The only thing that concerned him was getting her pregnant.  She didn’t like it when I pulled out.  I remembered how his Uncle Sal always talked about how his life was changed for the worse when I got his first wife pregnant.  So despite being enthralled by Georgia I was also suspicious.

One night in the Miami Bar a guy I hardly knew came up to him and told him that Gabe wanted to see him.  His cousin Little Guy told him not to go but I went anyway.  Gabe was waiting for him.  “You got balls.  I like that,” Gabe said then pinched his cheeks.    

Later that night Georgia told him “You shouldn’t have given him the respect.” She then invited me to a close friend’s wedding the following weekend.

That night when we had sex she took off her panties and said, “These are my girlfriend Mary Jane’s.”  They were red and see-through.  “You’ll meet her at the wedding.  You’re going to fall in love with her.  Every man who meets her does.”

     We arrived at the wedding late and when we walked in I saw a woman wearing a black dress dancing slowly with a man in a suit in the middle of the dance floor.  The woman was crying.  I was mesmerized by the sight of this beautiful dark-haired woman with tears rolling down her face dancing as she did. “That’s Mary Jane,” Georgia told him.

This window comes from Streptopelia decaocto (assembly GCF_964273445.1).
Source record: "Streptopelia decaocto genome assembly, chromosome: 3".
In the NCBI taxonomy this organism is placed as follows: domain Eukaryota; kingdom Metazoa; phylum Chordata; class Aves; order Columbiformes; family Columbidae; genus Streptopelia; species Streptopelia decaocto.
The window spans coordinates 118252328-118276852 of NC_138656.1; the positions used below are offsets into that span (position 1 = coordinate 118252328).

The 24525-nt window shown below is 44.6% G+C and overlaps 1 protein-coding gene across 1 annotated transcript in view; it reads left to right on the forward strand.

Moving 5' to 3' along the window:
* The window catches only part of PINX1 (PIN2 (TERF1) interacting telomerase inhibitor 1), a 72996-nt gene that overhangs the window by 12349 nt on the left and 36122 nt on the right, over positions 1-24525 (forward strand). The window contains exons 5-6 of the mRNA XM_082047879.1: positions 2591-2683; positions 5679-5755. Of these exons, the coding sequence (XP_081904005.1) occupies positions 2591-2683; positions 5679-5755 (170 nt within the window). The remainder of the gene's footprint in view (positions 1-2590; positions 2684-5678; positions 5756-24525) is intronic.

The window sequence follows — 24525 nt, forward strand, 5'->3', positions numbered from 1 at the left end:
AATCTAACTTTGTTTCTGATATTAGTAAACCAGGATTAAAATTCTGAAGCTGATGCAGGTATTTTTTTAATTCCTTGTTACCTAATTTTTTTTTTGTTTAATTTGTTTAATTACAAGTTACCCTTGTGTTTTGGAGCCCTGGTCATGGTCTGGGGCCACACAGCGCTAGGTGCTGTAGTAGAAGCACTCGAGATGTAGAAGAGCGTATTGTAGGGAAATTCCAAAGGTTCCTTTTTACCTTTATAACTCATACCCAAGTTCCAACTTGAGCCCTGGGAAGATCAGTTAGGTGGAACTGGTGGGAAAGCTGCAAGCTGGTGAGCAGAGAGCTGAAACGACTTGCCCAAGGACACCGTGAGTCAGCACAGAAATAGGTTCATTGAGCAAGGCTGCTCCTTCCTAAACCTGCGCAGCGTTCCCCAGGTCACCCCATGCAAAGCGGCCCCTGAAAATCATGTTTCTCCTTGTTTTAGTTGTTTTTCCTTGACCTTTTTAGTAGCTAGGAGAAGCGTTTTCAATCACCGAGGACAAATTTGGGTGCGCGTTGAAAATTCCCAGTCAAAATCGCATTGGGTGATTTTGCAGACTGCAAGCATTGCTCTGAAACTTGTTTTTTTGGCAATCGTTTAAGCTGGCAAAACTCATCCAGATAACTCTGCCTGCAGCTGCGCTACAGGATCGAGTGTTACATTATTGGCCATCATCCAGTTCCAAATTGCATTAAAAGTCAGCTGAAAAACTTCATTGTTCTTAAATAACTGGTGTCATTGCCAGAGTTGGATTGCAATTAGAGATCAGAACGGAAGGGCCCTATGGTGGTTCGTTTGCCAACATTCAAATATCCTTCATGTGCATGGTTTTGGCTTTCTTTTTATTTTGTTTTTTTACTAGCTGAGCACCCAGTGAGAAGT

Minutes later Mary Jane was sitting next to me.  The guy went off to another table.  I handed Mary Jane a handkerchief.  “Thank you,” she said.   Up close she was even more beautiful.  She was a light skinned Sicilian-American with lush brunet hair and deep green eyes.  They made small talk but she eventually told him that she was crying because she broke up with the man she was dancing with.  “He wouldn’t leave his wife for me,” she said.  
When the wedding was over I got her jacket.  “You keep doing nice things for me.  “Georgia said you’re a good guy,” she told me.
     “Georgia said I’d fall in love with you,” I told her. 
Two weeks later I ran into her and asked her out under the false pretense that Georgia left me and I needed to talk about it.  A week later I was in bed with Mary Jane in her apartment on Manhattan Avenue.  I recognized her red see-through panties.

     Mary Jane saw that I did.  “I gave them to Georgia to wear one night,” she demurred.  “She told me she wore them with you.”